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From the author of Step 2: Validate your HTML and CSS

Step 2: Validate your HTML and CSS

While standardistas disagree on whether or not having valid markup and CSS is truly necessary to claim support of Web standards, the benefits of validating your code should be obvious – doing so helps to identify errors which may cause you to write needless, excess code. And extra code means a slower download and a slower rendering of your page.

To understand what I’m getting at, take a look at this markup, which in combination with some CSS was rendering a three-color line:

<div id="divline">
 	<span class="blkline"><p></p></span>
 	<span class="maindiv"><p></p></span>
 	<span class="gradient"><p></p></span>

Do you see anything wrong with this code? The person who wrote this code thought it was a fine solution because, in combination with some very verbose CSS, “it worked.”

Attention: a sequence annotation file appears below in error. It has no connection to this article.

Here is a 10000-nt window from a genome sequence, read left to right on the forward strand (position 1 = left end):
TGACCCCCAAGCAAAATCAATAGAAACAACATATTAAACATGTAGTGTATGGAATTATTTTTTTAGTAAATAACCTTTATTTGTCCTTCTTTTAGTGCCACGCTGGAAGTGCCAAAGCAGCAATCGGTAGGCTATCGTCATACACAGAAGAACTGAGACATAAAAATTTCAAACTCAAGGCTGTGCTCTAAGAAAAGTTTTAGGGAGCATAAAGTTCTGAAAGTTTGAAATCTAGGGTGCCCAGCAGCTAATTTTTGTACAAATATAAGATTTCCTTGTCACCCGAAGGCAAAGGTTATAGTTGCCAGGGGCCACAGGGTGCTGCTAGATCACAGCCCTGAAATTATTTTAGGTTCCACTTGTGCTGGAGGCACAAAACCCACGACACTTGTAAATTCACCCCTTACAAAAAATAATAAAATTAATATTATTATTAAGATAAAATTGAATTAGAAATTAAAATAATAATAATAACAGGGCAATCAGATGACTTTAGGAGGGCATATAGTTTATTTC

To me, using a particular code solution “because it works” isn’t sufficient reason to use it. Validating your code, and learning from your errors, makes you a far better Web professional. In this case, validating the markup would have pointed out the nesting of block-level elements (p) inside of inline-level elements (span), and with that corrected, some of the CSS could have been omitted.

Validating can also save you time – if you spend more than a few seconds scratching your head over a rendering issue, it’s time to validate your markup and style sheet. Find those code problems before they become a frustration! (While you’re at it, you may want to check the quality of your JavaScript code with JSLint.)

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